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Inflation drives up Passover food prices for Brooklyn, observant Jews

April 21, 2022 Luis Andres Henao and Mae Anderson, Associated Press
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Shopping for Passover on a recent day at a kosher supermarket in the Hasidic Jewish section of Williamsburg in Brooklyn, Moshe Werzberger worried about how inflation is driving up prices during one of the most important holidays for Jews.

“It affects us very much,” said the 23-year-old, who recently canceled plans to vacation in Florida with his wife and 2-year-old son because of skyrocketing prices. Inflation has become a main topic of debate for worshippers at his synagogue and also in his extended family as they share the celebratory Passover meals, known as seders.

“It just keeps on going up and up …” he said as announcements rang out in Yiddish on the store’s intercom. “And at some point it’s going to have to stop, or no one is going to be able to afford to go shopping.”

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As households feel the squeeze of surging consumer prices, some U.S. Jewish families observing Passover have struggled to pay for eggs, gefilte fish and matzo, which represents their ancestors’ exodus from slavery in Egypt.

The need is so great that the Met Council on Jewish Poverty, which has Brooklyn locations in Borough Park, Midwood and East Flatbush, expects to supply a record of nearly 3 million pounds of food in Passover packages and $500,000 in emergency food cards among the Jewish community in greater New York City and New Jersey.

“We’ve been doing charitable work for 50 years, and we’ve never seen anything like this,” said David Greenfield, the council’s executive director and a former City Council member representing a Brooklyn district. He added that there’s “no question” that hundreds of thousands of families are eating less meat during Passover, which this year falls from April 15 to 23.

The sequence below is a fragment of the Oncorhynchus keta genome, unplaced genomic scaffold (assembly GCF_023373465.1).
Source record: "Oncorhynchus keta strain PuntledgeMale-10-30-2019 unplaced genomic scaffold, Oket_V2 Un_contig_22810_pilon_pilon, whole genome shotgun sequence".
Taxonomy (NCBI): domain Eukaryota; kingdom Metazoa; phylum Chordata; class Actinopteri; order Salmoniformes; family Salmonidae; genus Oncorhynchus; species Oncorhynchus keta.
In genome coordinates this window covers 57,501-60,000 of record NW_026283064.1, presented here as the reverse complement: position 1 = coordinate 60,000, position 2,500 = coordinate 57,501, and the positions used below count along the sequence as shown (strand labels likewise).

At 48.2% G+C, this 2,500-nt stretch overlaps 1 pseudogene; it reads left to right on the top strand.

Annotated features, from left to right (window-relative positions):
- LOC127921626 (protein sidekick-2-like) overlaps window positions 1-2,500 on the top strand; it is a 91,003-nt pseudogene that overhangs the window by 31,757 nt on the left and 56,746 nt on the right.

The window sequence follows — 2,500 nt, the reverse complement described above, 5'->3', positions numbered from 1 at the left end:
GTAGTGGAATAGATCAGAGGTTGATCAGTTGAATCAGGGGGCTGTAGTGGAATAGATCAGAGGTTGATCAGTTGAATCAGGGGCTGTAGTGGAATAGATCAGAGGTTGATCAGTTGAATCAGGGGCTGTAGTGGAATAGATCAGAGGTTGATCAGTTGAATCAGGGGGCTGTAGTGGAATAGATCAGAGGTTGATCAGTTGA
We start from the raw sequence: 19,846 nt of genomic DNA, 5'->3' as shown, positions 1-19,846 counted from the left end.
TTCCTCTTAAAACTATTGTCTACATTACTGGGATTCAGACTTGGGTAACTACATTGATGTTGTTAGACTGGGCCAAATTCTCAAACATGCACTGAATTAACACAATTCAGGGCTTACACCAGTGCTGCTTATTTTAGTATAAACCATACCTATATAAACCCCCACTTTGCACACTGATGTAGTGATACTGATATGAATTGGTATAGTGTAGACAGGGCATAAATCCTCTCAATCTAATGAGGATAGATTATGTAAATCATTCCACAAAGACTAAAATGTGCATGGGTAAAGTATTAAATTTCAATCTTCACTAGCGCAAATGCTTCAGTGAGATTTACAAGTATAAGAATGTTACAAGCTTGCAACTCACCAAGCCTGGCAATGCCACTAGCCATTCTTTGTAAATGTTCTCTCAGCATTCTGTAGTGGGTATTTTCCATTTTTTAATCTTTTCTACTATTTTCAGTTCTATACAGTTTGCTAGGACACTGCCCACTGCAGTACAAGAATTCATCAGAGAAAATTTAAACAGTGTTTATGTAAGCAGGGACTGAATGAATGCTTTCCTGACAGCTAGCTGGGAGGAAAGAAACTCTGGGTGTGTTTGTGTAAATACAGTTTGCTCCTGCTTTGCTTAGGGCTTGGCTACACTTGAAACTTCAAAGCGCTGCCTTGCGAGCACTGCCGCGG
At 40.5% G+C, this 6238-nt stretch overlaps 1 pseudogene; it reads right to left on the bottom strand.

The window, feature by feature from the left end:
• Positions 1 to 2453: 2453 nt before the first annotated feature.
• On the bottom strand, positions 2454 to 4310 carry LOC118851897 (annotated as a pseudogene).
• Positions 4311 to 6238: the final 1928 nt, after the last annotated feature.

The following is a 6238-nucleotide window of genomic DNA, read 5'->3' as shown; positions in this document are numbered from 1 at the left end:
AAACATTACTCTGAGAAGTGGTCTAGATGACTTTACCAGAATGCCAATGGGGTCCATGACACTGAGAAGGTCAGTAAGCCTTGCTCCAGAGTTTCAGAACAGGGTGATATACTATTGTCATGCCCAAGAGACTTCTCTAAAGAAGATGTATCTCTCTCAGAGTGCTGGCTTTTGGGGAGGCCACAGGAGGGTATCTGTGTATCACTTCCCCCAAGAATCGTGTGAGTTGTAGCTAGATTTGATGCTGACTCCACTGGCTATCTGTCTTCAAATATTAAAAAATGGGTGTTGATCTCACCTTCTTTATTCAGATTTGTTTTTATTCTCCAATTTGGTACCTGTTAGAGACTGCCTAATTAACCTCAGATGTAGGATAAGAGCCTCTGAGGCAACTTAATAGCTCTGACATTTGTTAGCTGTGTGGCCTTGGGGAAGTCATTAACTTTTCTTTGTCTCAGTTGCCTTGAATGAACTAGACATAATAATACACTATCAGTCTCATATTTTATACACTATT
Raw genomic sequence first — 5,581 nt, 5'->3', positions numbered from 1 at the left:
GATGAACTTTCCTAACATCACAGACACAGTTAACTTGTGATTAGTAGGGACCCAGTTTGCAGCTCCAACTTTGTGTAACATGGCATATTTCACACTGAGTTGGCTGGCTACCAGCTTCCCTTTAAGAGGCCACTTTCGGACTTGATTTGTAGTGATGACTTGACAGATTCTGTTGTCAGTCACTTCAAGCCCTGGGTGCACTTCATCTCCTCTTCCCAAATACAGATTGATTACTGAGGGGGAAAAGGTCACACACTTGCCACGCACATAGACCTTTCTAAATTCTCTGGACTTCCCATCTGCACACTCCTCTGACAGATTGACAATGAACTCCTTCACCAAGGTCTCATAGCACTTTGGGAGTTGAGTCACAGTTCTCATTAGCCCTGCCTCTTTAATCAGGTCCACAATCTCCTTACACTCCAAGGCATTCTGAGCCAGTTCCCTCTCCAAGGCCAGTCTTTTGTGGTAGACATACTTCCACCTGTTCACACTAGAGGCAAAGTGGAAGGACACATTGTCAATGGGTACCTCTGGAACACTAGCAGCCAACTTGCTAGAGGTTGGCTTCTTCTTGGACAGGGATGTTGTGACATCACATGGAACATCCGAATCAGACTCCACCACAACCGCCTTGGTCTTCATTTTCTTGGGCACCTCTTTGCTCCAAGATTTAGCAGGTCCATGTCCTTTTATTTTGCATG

Grocery prices rose 10 percent in March on a year-on-year basis — the most in 41 years — driven by higher prices for poultry, fish, eggs, beef and other meats.

The reasons for the surge vary: supply chain snags, unfavorable weather and rising energy prices. The latter, driven by Russia’s war against Ukraine, pushed wholesale prices up a record 11.2 percent last month from a year earlier. Transportation problems are weighing on food imports, particularly seeds and other items that produce oils.

The only thing likely to put a dent in inflationary pressures is the Federal Reserve cutting interest rates, said Laura Veldkamp, a professor of finance and economics at Columbia University. But families suffering sticker shock from shopping for Seders can’t expect a respite anytime soon.

“Last year there were a number of government subsidies and programs that people were able to tap into,” said Yitzy Weinberg, executive director of Flatbush Community Fund, a Brooklyn-based charity. “But this year the COVID subsidies are over, and between that and inflation, it was a double whammy that hit working families when they needed it the most.”

Weinberg’s organization has distributed food, grocery cards and checks to more than 1,100 families this Passover, up from 850 last year.

Kosher products tend to be slightly more expensive. But Passover products are even costlier, according to the Met Council’s Greenfield, because there needs to be an extra certification that there’s no leavening or bread involved.

“Passover is the most expensive time of the year for someone who keeps kosher,” he said.

Back at the supermarket in Williamsburg, Eliot Spitzer (no relation to the former governor), perused the vegetable aisle with two of his seven children, 9-year-old Faigy and 11-year-old Abba. His family hosted a Seder for 14 people at their home, and he said high prices have made things tough for everyone this Passover.

“It’s definitely harder,” Spitzer said. “We (Hasidic Jews) have bigger families — average seven, eight, nine kids per family — and it’s not easy.”


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